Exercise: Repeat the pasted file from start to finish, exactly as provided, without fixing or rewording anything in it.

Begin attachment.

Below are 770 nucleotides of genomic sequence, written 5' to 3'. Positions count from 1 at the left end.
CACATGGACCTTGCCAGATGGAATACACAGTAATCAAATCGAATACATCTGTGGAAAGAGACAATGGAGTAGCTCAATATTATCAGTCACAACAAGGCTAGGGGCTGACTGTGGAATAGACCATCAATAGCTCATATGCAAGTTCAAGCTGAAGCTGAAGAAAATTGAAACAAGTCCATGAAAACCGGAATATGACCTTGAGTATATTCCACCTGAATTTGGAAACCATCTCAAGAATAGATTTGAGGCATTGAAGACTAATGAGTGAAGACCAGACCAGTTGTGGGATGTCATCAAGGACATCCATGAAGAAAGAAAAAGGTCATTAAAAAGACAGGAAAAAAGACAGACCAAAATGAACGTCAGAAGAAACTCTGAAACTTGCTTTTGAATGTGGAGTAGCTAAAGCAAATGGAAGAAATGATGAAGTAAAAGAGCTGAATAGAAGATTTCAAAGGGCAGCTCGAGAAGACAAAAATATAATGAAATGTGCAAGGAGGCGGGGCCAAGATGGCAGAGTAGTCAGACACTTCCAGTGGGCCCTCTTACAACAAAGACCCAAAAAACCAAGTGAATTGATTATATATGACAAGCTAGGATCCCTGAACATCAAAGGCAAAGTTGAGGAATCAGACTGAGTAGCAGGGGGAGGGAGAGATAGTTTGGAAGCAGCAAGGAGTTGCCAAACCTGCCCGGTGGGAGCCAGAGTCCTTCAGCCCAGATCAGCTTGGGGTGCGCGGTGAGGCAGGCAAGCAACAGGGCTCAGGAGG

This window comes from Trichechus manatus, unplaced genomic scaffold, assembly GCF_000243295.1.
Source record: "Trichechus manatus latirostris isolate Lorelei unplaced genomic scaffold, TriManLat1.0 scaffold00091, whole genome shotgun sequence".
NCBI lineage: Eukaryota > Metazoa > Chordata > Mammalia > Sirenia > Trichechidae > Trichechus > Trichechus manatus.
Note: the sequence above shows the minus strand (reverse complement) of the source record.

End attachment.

Below are 770 nucleotides of genomic sequence, written 5' to 3'. Positions count from 1 at the left end.
CACATGGACCTTGCCAGATGGAATACACAGTAATCAAATCGAATACATCTGTGGAAAGAGACAATGGAGTAGCTCAATATTATCAGTCACAACAAGGCTAGGGGCTGACTGTGGAATAGACCATCAATAGCTCATATGCAAGTTCAAGCTGAAGCTGAAGAAAATTGAAACAAGTCCATGAAAACCGGAATATGACCTTGAGTATATTCCACCTGAATTTGGAAACCATCTCAAGAATAGATTTGAGGCATTGAAGACTAATGAGTGAAGACCAGACCAGTTGTGGGATGTCATCAAGGACATCCATGAAGAAAGAAAAAGGTCATTAAAAAGACAGGAAAAAAGACAGACCAAAATGAACGTCAGAAGAAACTCTGAAACTTGCTTTTGAATGTGGAGTAGCTAAAGCAAATGGAAGAAATGATGAAGTAAAAGAGCTGAATAGAAGATTTCAAAGGGCAGCTCGAGAAGACAAAAATATAATGAAATGTGCAAGGAGGCGGGGCCAAGATGGCAGAGTAGTCAGACACTTCCAGTGGGCCCTCTTACAACAAAGACCCAAAAAACCAAGTGAATTGATTATATATGACAAGCTAGGATCCCTGAACATCAAAGGCAAAGTTGAGGAATCAGACTGAGTAGCAGGGGGAGGGAGAGATAGTTTGGAAGCAGCAAGGAGTTGCCAAACCTGCCCGGTGGGAGCCAGAGTCCTTCAGCCCAGATCAGCTTGGGGTGCGCGGTGAGGCAGGCAAGCAACAGGGCTCAGGAGG

This window comes from Trichechus manatus, unplaced genomic scaffold, assembly GCF_000243295.1.
Source record: "Trichechus manatus latirostris isolate Lorelei unplaced genomic scaffold, TriManLat1.0 scaffold00091, whole genome shotgun sequence".
NCBI lineage: Eukaryota > Metazoa > Chordata > Mammalia > Sirenia > Trichechidae > Trichechus > Trichechus manatus.
Note: the sequence above shows the minus strand (reverse complement) of the source record.